Dail Barbour

Dail Barbour socializes during her retirement party at Teton County Library in June 2013. The county is seeking to dismiss her case against the Teton County Board of County Commissioners, arguing that her claims about the county breaking the Wyoming Public Meetings Act and denying her due process are invalid.

Teton County is seeking to dismiss former library board member Dail Barbour’s lawsuit against the County Commission, which removed her behind closed doors in November.

At the heart of its argument is that Barbour is “not entitled to relief.”

Meanwhile, people who gave public comment at the Teton County Board of County Commissioners Tuesday meeting asked for Barbour to be reinstated. Her removal was requested by other members of the library board, who alleged that she created a “toxic” environment. But Barbour said that didn’t happen and that proof is on the public record, which she doesn’t think anyone has reviewed.

A GoFundMe to pay her legal fees has raised over $10,000. Barbour is a former county commissioner, and facilities manager at the Teton County Library. She was the only member of the library board to have in-library experience.

“I do support reinstating Dail Barbour,” former County Commissioner Sandy Shuptrine said Tuesday. “I know that she’s a dedicated and competent person who’s given a lot of service to the library.”

In a filing, the county’s co-counsels, Deputy County Attorney Keith Gingery and Rawlins attorney Thomas Thompson, bit back against Barbour’s lawyers’ claims that commissioners broke the law and denied her due process.

Thompson is on the case as co-counsel because Teton County could have to pay Barbour if her due process claim is successful. He is representing the county through Local Government Liability Pool, which Gingery said “is similar to an ‘insurance’ company for the county, however it is actually a ‘pool’ made up of local governments across Wyoming.” The pool will pay Thompson’s expenses and costs, though the county will have to pony up a deductible.

Attorney Bruce Moats is representing Barbour along with Wilson attorney Len Carlman. Moats specializes in public access to government and has represented the Jackson Hole News&Guide in cases regarding open meetings and public records. He said their team would file a response to the county’s motion and didn’t think its argument “merits dismissal.”

“We’ll be making that case in our response,” Moats said.

If Barbour’s lawsuit makes it to a courtroom, Tori Kricken, a Laramie 2nd District Court judge, will hear her case. Jackson’s 9th District Court Judge Timothy Day earlier bowed out of the proceedings because he knew people involved.

Barbour’s claim that the commission broke the law rests on its failure to give her notice that the board was holding a closed, executive session to consider her dismissal.

In Barbour’s second claim, her lawyers have asserted that while she was an unpaid volunteer she had “property interests” in her role: her peace of mind, her desire to serve the community and her reputation, which her lawsuit says has been tarnished by her removal amid claims of “misconduct.” Because she has that interest, her lawyers assert that she has the right to due process enshrined in the Fourteenth Amendment.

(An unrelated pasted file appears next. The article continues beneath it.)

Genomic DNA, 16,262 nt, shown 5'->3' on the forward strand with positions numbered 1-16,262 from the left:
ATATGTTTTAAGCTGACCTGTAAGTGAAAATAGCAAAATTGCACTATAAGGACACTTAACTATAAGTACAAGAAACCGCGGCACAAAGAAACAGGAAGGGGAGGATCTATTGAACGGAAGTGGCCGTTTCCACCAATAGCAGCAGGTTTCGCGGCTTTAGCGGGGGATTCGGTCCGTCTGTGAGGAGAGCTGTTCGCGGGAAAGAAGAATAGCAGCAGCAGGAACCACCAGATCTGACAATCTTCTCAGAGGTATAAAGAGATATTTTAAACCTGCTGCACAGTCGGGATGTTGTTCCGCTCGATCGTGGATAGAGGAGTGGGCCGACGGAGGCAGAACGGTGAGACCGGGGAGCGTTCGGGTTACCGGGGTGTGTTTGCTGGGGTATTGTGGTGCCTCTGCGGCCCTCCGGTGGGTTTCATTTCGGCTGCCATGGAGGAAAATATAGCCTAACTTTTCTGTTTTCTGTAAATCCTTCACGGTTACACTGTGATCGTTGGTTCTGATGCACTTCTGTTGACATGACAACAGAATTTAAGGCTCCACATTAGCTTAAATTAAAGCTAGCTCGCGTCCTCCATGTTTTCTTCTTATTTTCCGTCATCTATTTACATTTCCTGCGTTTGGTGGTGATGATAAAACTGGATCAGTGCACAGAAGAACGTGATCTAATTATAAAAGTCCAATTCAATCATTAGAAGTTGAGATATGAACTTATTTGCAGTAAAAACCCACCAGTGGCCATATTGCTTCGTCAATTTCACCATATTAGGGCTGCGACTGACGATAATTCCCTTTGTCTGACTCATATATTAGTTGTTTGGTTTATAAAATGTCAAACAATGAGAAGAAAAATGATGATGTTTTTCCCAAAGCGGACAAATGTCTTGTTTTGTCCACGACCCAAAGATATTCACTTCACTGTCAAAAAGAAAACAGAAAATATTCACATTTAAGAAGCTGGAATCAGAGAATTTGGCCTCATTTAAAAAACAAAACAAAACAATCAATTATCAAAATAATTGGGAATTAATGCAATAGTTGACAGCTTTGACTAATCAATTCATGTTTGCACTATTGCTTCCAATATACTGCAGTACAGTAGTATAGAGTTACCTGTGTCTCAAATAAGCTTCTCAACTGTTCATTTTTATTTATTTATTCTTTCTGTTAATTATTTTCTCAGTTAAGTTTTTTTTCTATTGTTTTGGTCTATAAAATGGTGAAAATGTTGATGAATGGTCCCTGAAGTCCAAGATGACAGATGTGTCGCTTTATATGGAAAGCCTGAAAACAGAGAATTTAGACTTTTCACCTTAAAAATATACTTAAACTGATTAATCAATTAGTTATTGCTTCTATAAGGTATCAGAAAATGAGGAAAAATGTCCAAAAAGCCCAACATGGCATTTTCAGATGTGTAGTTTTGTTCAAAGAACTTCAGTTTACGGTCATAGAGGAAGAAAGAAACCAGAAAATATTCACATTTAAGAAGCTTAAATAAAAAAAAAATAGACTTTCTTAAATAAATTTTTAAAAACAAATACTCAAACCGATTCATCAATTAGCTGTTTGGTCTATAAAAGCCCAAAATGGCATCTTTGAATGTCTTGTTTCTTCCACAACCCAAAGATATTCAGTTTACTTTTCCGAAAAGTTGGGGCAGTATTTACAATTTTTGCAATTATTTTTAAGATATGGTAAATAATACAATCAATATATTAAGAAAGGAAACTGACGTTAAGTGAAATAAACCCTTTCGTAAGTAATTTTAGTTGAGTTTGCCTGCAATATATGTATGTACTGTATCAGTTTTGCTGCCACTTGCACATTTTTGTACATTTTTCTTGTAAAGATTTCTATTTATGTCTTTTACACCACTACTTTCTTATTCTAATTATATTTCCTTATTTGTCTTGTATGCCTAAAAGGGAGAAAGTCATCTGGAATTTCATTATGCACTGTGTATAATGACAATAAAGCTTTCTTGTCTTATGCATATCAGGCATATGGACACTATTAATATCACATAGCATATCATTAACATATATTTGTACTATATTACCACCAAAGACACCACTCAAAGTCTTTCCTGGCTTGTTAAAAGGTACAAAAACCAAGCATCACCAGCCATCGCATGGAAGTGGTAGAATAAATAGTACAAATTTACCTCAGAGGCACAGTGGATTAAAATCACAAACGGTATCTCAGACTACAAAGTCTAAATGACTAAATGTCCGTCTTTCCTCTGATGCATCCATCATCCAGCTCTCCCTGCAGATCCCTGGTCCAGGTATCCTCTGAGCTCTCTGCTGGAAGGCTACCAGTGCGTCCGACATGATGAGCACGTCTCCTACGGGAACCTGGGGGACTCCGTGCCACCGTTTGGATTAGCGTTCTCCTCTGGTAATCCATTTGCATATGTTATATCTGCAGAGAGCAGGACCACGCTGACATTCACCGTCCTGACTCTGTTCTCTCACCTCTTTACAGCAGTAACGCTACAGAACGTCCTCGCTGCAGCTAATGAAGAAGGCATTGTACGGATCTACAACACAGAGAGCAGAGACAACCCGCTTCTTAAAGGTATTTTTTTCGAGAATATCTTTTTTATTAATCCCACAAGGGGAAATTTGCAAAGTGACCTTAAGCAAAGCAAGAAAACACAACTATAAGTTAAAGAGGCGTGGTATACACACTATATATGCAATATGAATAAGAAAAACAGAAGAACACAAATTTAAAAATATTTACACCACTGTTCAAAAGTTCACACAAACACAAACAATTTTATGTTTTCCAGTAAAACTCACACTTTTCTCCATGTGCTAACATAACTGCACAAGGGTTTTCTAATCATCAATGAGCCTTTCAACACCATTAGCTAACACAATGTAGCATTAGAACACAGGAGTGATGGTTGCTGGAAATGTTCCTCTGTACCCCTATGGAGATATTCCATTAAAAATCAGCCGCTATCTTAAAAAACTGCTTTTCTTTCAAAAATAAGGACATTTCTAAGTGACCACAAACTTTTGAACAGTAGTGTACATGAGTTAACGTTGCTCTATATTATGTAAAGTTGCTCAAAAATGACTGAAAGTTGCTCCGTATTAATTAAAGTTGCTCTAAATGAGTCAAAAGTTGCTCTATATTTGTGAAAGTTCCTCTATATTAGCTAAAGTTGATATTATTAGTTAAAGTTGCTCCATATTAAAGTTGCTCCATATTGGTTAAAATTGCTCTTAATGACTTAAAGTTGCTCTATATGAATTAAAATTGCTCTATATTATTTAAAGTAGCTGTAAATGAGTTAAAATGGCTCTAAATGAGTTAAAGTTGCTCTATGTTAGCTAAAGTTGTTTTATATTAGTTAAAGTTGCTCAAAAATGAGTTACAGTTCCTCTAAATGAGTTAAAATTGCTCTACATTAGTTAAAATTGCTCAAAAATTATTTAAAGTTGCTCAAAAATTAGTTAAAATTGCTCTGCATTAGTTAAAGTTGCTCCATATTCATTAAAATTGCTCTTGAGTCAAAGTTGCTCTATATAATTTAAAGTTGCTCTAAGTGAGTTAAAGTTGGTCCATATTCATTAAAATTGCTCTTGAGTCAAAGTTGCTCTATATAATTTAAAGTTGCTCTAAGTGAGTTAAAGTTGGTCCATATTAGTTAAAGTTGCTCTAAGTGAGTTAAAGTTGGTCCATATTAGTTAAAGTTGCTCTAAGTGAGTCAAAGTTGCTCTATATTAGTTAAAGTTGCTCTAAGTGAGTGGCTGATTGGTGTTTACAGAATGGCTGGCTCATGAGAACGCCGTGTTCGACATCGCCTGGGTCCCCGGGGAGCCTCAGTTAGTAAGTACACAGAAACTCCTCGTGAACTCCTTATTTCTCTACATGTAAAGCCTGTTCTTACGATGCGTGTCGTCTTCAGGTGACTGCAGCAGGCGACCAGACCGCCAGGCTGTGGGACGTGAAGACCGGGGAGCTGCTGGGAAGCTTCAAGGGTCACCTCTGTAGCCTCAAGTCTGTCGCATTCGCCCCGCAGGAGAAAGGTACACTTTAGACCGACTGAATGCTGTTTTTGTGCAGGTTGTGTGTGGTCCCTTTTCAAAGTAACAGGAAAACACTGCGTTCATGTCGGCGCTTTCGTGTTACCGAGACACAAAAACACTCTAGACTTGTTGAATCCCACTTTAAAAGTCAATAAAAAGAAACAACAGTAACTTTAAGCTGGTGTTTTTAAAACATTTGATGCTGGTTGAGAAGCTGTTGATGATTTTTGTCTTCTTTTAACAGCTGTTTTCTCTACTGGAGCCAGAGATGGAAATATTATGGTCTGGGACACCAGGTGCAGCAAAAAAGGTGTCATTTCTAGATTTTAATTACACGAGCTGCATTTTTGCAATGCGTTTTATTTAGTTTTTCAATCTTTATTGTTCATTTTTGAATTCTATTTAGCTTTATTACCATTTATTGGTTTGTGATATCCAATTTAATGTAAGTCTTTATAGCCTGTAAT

The county’s arguments for dismissal were similar to those it has already made, though its recent filings went on to cite Wyoming Supreme Court opinions asserting that “courts are not free to legislate” but rather “only to interpret and declare what the law is, not to be responsible for its defects.”

The Wyoming Legislature, Gingery and Thompson reiterated, did not provide library board members the option to make hearings on their dismissal public. They said it did so for other boards like county planning commissions in 2012, when Gingery was a state representative.

They also relitigated their argument that Wyoming statute 16-4-405(a)(ii), which Barbour’s attorneys claim gives her a right to hearing and notice of it, does not do so.

Gingery and Thompson claimed that statute is for an “investigation” with “witnesses” to hear “complaints and charges,” which they said commissioners did not do.

Barbour’s previous filings, however, allege that the commission heard complaints from two library board members — Chair Mark Hendrickson and Peter Stalker — in the closed meeting where it decided to remove her.

“Even though the Petitioner may want an exception carved out just for her to allow her to request a hearing, whether public or private or to receive notice of a hearing, the Wyoming statutes do not allow for such an exception and the court may not legislatively carve out such an exception,” Gingery and Thompson wrote.

The county’s attorneys also debated Barbour’s claim to due process.

She “has no property interest in her position as a volunteer county board member,” they wrote. “There is no harm to [Barbour] in being removed from a volunteer county board position.”

The commission initially moved ahead with filling Barbour’s now-vacant seat on the library board, but those plans are currently on hold. Gingery said in a filing that the commission would wait until Mar. 31 to appoint a new board member, though both sides will have to agree to a few timeline-related issues before that’s finalized.

Contact Billy Arnold at 732-7063 or barnold@jhnewsandguide.com.

Teton County Reporter

Previously the Scene editor, Billy Arnold made the switch to the county beat where he's interested in exploring Teton County as a model for the rest of the West. When he can, he still writes about art, music and whatever else suits his fancy.

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